Have you been following my posts on real food barriers and how to tackle them? If not, check out this post on examining and adjusting your budget. The second barrier I addressed was how to slowly incorporate real foods one at a time to avoid feeling overwhelmed.
Today we will discuss the third barrier people often face when adapting a real food lifestyle:
"I want to eat better and I know what I need to do, but I just don't have the time."
Let's get something straight, no one has time to cook. Lucky for you, cooking doesn't have much to do with time. It has everything to do with priorities. You will always make time for something that is important to you. If your health, energy, and weight management are of value, then you should (and can) find time to cook.
I will agree that it is draining to cook everyday. I love to cook and even I hate to come home from a long day and need to make dinner. It requires daily planning, energy, and numerous shopping trips. When you put yourself in this position Monday through Friday take-out and convenience foods become very tempting. How can we tackle this situation and set ourselves up for success?
We can meal prep! Meal prep is NOT just for body builders. Many people associate meal prep with the image of a ripped man/woman filling Tupperware containers with bland chicken, rice, and broccoli. Meal prep is not just for those working towards specific physique competitions and goals. Meal prep can work for everybody, including you!
Meal prep tip #1: focus on one meal
It probably seems overwhelming to think about cooking enough over one or two days to get you through the week. Just like everything else, it is important to take it one thing at a time. Focus on one meal and see how preparing that meal ahead of time helps you throughout the week.
Meal prep tip #2: protein
I consider protein to be the "base" of my meal that I build around. I find that when I do not have good sources of protein (fish, chicken, meatloaf, pork are some examples) available it's difficult to throw together a filling and nutritious meal. Think about it, you can sauté up some veggies in two to three minutes, but cooking chicken isn't as quick, especially when you're absolutely starving at 6:30pm. Having protein options ready means the hard part is done and you can build around it with the easy things, like vegetables or salad.
Meal prep tip #3: always have a backup plan
I always have some good quality canned fish (such as wild caught salmon or sardines) and frozen fish on hand in case I run low on protein towards the end of the week. Frozen fish can be quickly defrosted by running it under cold water. It can be helpful to purchase good quality cold cuts, free of nitrates/nitrites, to keep for a "food emergency". They can be rolled up for a quick lunch or packed as a snack.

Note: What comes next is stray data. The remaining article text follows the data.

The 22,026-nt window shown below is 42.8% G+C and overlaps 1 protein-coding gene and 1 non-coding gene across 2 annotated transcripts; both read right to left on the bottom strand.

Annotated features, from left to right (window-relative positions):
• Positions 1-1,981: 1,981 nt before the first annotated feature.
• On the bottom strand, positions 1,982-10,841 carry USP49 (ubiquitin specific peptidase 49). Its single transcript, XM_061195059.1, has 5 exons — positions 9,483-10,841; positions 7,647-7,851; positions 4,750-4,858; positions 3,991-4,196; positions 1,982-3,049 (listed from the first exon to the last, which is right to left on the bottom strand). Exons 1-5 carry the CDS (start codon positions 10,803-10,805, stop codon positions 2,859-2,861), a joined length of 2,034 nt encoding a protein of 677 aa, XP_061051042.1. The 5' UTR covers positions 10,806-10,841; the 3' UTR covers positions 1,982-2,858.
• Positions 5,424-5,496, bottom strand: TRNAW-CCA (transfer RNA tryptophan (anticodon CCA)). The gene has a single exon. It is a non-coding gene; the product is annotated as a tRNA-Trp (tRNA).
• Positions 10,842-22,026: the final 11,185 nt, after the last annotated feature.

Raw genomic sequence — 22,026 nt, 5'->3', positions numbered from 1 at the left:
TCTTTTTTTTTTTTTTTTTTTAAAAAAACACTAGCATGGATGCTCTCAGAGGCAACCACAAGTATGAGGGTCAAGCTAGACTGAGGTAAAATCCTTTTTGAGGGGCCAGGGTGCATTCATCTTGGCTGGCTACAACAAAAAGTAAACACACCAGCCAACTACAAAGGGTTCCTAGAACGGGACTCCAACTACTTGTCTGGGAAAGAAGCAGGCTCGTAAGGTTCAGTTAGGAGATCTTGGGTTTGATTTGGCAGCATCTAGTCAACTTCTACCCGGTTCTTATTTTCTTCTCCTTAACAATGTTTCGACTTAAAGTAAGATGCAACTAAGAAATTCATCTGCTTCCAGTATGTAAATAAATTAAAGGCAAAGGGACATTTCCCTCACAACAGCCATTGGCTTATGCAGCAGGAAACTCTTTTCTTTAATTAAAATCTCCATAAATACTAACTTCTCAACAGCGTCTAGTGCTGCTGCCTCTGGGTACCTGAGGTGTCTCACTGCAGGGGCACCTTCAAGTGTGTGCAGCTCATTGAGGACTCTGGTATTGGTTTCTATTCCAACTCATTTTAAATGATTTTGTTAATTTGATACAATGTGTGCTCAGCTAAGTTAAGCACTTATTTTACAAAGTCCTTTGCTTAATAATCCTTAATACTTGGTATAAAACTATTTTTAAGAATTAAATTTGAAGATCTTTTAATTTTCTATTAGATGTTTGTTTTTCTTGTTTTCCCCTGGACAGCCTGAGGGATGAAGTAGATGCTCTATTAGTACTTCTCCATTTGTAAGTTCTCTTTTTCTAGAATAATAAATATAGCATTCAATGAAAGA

Meal prep: Getting started
Want to start with breakfast? Try making an egg bake on Sunday so that you have breakfast all week. Want to start with lunch? Let's take a look at how to accomplish this...
Case Study: Meal prepping breakfast/lunch/both for the week
Aim: To cook food ahead of time so that breakfast is ready to eat every morning and foods are available to pack lunch.
Methods: Find recipes and pick foods. Try my egg bake recipe or hard boil eggs for breakfasts. For lunches try a simple chicken dish such as this one. Pick a vegetable to go with it, no recipe needed! This can be as easy as sautéing zucchini, steaming broccoli, or purchasing mix greens for salads. Don't forget, you will need some fruit to go along with your breakfast.
Once you have decided what to make, generate a food shopping list. Your list is your secret ingredient to a successful meal prep. Don't go to the grocery store or farmers market empty handed! It is too easy to be tempted by foods you didn't intend to buy and it is more likely that you will forget something! Make a list on your phone or write it down. You need a plan because you want to avoid going to the grocery store everyday! Next, food shop, Saturday afternoons and Sundays tend to be the best days for this.
Analysis: Determine when you will cook. You don't need to be in the kitchen non-stop. Make the most of your time. For instance, have something in the oven while you are making breakfast and prep veggies during football commercial breaks. You can always do some prep on Saturday too. And don't forget the slow cooker! The set it and forget it method is great for getting a large amount of food ready with little commitment.
Results: Food is cooked and on hand during the busy week. As you continue to meal prep each week you will get used to the appropriate amounts of food for you. It can take some trial and error to have enough leftovers without letting food go to waste.
Conclusion: Starting with just one or two simple recipes on your first meal prep day will be important. You can add more as you go. For example, adding a second meat or protein will mean dinner can be ready in minutes when you get home.
Meal prep tip #4: think outside the stovetop
The quickest way to prep large amounts of food is to move away from cooking in a skillet on the stove top. Try the slow cooker to cook up several pounds of meat. Make a casserole dish of some sort, such as a shepard's pie, to have easily re-heatable leftovers that already incorporate your protein and veggies!
- Cauliflower rice, to go with the chicken
- Egg bake
- Cinnamon acorn squash slices, a great snack with nut butter
I will also purchase greens, lettuce, avocado, fermented foods, and fruit to add to my meals.
Meal prep doesn't need to be crazy, complicated or too involved. It can be as easy as cooking yourself a good base of 2-3 pounds of chicken in the oven with salt, pepper, olive oil, or throwing something in the slow cooker. If you keep veggies on hand, you'll eat them. Find what works for you, but please, give it a try!